One of the most important components of being an inclusive employer is the concept of "reasonable accommodations." While the Americans with Disabilities Act (the ADA) provides a more detailed explanation you can review, for purposes here, we'll stick with a simple definition:

Modifications or adjustments that enable a covered and qualified employee with a disability to perform the duties of their work, and enjoy the same benefits as similar employees without disabilities.

What can constitute a reasonable accommodation can be very broad. It could be altering the floorplan of the office or allowing an employee with a...

How Do I Know If My Worksite Is Accessible?

The following questions will help you determine the accessibility of your work site. Sources of additional and more detailed information are provided at the end.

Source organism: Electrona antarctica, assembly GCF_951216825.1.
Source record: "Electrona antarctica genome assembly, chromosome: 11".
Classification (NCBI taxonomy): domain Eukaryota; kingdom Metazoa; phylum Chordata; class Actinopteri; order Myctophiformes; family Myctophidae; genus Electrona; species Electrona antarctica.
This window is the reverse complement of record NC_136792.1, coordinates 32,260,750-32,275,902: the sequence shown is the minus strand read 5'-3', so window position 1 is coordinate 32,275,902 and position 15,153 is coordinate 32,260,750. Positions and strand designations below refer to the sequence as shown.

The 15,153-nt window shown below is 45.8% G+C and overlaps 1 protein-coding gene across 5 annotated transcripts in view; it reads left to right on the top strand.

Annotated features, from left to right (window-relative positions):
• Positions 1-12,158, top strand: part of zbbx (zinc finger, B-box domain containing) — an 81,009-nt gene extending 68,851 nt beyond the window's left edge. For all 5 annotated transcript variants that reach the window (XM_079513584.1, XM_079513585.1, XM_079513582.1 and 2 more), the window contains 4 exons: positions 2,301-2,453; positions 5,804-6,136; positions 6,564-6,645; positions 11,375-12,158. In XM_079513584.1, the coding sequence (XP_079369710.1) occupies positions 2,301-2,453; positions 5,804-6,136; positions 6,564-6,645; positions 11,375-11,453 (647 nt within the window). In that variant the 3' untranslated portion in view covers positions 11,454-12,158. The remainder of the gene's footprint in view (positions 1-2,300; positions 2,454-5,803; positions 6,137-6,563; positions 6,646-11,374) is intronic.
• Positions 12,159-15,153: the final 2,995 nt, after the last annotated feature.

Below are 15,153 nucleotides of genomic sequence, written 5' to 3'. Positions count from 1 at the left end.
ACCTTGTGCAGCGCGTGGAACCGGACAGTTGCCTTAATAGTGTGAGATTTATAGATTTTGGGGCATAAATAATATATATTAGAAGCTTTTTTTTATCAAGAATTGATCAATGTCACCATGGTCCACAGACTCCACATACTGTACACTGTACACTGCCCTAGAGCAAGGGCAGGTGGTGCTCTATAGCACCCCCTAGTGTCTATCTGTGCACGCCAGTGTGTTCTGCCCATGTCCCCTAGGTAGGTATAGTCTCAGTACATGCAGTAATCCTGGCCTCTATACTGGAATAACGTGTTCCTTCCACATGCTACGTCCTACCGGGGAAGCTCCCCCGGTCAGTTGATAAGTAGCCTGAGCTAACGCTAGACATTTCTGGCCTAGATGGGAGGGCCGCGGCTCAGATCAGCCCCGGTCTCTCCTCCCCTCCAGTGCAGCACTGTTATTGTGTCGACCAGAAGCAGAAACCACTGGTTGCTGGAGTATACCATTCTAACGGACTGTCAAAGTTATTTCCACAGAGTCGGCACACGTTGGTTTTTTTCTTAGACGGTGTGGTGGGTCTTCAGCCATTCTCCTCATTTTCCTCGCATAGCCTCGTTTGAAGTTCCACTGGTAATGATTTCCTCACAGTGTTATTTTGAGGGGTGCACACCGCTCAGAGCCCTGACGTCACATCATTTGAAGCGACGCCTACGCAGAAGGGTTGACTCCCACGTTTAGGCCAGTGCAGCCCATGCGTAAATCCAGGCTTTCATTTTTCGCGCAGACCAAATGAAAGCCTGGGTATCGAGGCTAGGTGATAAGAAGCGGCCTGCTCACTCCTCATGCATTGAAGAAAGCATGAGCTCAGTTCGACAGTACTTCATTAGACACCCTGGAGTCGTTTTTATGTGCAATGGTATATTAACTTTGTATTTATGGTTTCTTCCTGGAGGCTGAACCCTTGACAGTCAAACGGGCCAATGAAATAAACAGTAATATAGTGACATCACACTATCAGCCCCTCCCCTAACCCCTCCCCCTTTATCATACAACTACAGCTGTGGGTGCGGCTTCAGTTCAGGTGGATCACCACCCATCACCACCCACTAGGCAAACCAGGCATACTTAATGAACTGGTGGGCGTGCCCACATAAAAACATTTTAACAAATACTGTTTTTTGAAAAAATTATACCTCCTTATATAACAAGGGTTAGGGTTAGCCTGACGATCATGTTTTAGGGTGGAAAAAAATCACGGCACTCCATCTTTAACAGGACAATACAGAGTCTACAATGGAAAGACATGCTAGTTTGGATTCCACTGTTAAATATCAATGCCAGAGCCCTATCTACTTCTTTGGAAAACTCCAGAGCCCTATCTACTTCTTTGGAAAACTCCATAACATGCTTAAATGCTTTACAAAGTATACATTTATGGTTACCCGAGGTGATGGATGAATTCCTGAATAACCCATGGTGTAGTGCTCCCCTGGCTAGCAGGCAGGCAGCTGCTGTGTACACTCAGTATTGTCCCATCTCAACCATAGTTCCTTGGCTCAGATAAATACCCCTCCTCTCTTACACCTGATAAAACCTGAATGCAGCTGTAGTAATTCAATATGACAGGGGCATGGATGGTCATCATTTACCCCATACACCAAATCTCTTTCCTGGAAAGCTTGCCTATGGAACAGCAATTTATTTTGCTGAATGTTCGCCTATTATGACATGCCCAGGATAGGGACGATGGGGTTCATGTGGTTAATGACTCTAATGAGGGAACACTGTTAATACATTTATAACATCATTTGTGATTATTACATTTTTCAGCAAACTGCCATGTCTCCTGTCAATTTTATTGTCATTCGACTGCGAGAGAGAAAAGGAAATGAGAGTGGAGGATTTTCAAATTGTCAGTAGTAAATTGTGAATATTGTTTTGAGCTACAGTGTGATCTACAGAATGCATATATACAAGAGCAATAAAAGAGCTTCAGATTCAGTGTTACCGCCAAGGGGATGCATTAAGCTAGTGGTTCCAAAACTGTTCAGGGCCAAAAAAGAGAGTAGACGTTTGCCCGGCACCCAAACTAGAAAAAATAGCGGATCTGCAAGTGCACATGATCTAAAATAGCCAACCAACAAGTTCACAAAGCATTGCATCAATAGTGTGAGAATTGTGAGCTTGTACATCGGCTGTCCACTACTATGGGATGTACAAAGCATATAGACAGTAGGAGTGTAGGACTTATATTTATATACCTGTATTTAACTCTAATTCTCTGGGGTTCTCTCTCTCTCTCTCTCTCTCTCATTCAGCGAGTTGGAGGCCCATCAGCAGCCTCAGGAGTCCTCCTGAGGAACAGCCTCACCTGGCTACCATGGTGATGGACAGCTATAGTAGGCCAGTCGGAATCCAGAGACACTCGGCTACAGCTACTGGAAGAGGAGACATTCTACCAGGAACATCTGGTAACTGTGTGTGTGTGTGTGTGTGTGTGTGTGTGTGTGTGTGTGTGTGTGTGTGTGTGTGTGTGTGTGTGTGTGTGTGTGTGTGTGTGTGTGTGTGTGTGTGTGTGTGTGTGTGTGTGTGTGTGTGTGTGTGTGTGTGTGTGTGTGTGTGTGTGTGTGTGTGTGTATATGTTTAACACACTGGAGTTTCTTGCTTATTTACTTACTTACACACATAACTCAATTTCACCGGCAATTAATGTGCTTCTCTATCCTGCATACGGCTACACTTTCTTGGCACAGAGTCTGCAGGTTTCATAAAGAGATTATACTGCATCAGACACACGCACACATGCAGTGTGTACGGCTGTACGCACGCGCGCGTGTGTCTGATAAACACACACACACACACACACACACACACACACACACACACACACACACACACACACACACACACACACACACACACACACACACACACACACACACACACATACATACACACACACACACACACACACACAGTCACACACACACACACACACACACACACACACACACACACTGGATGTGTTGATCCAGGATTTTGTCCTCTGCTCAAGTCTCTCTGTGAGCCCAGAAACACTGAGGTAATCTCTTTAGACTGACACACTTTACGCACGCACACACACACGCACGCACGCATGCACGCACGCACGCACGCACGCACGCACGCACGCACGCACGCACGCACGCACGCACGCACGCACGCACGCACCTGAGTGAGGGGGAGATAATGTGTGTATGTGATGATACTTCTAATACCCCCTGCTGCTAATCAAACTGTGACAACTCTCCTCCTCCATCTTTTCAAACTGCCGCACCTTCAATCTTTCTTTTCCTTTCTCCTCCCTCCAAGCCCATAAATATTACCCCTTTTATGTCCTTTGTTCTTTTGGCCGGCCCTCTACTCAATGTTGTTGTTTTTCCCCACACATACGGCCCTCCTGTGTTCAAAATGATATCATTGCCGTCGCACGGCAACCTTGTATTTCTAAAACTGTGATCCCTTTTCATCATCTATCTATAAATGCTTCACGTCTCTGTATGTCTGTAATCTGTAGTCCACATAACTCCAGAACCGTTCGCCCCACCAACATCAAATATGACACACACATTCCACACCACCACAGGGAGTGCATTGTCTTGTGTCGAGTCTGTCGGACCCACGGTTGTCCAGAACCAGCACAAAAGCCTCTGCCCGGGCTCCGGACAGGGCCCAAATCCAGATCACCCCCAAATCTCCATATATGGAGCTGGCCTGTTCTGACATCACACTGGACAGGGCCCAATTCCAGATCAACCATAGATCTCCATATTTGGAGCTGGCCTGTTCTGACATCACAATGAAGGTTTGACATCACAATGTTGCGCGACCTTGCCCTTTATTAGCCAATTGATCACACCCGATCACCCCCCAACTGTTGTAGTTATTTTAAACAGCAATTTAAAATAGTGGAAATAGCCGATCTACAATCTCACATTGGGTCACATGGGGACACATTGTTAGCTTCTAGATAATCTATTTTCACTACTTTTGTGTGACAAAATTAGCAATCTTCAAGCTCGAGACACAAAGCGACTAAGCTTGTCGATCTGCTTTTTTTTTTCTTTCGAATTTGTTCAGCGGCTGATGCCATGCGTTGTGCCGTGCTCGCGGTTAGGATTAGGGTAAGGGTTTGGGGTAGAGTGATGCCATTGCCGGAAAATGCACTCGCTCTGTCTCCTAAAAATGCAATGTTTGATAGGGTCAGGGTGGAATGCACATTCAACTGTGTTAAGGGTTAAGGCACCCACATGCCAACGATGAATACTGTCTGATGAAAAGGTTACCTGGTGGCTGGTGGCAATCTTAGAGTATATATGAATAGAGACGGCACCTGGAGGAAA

Are there designated parking spaces for persons with disabilities that are close to the entrance of the worksite? Is there a pathway without abrupt level changes or steps that leads from the parking area to the entrance? If ramps are used to provide access, are they appropriately graded and are handrails provided? Are the doors wide enough (36 inches) for people using wheelchairs? Are they easy to...
Interviewing Persons with Disabilities

If you're a manager, recruiter, human resources (HR) specialist, or key company decision maker — chances are you'll be conducting interviews at some point! Prospective employees may come from all over the world and will have different values, beliefs, and backgrounds. Modern companies know how important it is to have a diverse, inclusive workforce: it's not only the right thing to do, but it holds some unique (and measurable!) business benefits, too.

Part of this diversity should be inclusive to persons with disabilities, of course! But we should acknowledge a reality, one that shouldn't cause shame but rather draw attention to an...